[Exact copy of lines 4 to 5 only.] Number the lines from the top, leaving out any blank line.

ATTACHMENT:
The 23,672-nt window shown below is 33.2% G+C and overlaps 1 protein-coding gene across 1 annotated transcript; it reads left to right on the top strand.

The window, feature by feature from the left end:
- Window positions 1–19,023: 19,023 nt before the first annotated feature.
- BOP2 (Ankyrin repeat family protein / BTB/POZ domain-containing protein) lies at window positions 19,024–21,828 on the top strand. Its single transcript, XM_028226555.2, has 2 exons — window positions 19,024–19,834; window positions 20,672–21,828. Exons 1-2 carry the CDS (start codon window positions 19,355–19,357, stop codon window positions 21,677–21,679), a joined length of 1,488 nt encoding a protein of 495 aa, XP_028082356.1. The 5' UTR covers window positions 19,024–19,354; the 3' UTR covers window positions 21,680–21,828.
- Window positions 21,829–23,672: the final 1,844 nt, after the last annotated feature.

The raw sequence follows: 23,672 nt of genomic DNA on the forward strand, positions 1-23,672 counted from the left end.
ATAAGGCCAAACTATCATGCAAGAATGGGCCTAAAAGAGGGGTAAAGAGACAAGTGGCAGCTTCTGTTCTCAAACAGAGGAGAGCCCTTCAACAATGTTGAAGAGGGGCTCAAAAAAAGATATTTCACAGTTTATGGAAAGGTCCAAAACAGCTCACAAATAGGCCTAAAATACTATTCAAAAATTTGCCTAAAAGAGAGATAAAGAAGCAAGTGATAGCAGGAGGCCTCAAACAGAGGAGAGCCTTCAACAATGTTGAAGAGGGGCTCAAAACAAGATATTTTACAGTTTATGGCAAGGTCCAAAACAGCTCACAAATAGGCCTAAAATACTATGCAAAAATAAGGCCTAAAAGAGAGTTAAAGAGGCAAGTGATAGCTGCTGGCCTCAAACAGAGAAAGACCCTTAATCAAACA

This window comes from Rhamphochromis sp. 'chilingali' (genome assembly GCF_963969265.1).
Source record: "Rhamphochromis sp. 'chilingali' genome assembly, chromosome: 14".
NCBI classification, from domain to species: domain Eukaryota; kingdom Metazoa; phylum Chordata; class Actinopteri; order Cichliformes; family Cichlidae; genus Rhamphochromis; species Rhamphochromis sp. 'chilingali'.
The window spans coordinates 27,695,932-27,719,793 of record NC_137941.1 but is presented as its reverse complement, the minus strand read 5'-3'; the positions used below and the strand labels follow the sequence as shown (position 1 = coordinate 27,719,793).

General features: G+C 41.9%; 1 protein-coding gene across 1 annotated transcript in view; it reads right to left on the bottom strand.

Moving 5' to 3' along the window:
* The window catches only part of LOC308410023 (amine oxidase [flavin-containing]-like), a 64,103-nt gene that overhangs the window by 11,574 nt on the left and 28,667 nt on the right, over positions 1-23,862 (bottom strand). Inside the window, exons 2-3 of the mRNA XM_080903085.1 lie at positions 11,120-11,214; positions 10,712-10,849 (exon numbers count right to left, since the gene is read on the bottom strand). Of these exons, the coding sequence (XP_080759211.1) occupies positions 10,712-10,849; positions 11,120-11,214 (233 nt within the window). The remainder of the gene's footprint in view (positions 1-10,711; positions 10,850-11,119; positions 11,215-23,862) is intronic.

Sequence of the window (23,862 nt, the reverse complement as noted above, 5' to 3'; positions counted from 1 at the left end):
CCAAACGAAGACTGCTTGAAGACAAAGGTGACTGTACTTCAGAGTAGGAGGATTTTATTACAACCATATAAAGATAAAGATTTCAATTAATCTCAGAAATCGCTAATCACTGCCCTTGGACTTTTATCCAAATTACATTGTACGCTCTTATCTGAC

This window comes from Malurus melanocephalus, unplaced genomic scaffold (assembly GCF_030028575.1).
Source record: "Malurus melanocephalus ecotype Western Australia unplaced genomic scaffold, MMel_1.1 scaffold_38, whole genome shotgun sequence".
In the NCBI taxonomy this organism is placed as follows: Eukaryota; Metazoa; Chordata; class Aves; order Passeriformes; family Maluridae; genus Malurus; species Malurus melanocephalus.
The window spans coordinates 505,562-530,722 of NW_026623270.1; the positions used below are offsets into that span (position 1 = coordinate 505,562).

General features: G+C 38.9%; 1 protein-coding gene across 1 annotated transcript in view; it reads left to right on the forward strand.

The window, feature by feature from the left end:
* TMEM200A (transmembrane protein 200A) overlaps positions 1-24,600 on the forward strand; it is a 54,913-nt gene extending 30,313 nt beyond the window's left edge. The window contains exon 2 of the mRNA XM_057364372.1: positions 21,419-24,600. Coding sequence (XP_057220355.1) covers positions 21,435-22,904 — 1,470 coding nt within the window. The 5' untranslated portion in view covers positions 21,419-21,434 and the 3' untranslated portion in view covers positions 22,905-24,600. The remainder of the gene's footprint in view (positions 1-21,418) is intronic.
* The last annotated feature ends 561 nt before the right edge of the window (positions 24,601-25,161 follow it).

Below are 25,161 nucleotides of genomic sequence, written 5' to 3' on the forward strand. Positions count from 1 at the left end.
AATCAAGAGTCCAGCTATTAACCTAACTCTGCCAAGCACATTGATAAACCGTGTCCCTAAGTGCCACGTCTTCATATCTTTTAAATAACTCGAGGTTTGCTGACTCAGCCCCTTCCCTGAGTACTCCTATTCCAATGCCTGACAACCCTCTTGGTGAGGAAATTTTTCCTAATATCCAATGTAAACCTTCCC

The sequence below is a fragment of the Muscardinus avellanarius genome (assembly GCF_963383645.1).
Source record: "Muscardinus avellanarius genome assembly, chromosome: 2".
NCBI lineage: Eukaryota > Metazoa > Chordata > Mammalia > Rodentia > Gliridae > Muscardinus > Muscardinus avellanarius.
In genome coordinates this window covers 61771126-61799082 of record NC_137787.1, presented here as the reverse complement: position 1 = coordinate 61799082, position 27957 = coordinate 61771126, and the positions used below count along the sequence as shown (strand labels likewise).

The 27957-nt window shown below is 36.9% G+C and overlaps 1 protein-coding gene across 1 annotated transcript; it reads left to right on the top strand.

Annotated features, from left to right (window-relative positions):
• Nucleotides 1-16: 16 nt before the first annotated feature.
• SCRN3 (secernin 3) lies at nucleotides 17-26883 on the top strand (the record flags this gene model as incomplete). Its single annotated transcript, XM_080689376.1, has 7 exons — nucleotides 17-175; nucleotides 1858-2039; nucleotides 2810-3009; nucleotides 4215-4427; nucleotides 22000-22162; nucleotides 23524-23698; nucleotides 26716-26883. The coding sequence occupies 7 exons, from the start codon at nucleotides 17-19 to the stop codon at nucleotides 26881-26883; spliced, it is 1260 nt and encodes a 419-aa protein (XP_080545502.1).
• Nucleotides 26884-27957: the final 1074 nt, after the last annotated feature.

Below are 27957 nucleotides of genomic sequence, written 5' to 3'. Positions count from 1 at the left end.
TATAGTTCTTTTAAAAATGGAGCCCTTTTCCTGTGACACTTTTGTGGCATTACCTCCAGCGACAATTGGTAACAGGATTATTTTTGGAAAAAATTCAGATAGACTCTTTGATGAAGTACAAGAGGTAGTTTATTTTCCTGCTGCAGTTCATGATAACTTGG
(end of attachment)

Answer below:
- BOP2 (Ankyrin repeat family protein / BTB/POZ domain-containing protein) lies at window positions 19,024–21,828 on the top strand. Its single transcript, XM_028226555.2, has 2 exons — window positions 19,024–19,834; window positions 20,672–21,828. Exons 1-2 carry the CDS (start codon window positions 19,355–19,357, stop codon window positions 21,677–21,679), a joined length of 1,488 nt encoding a protein of 495 aa, XP_028082356.1. The 5' UTR covers window positions 19,024–19,354; the 3' UTR covers window positions 21,680–21,828.
- Window positions 21,829–23,672: the final 1,844 nt, after the last annotated feature.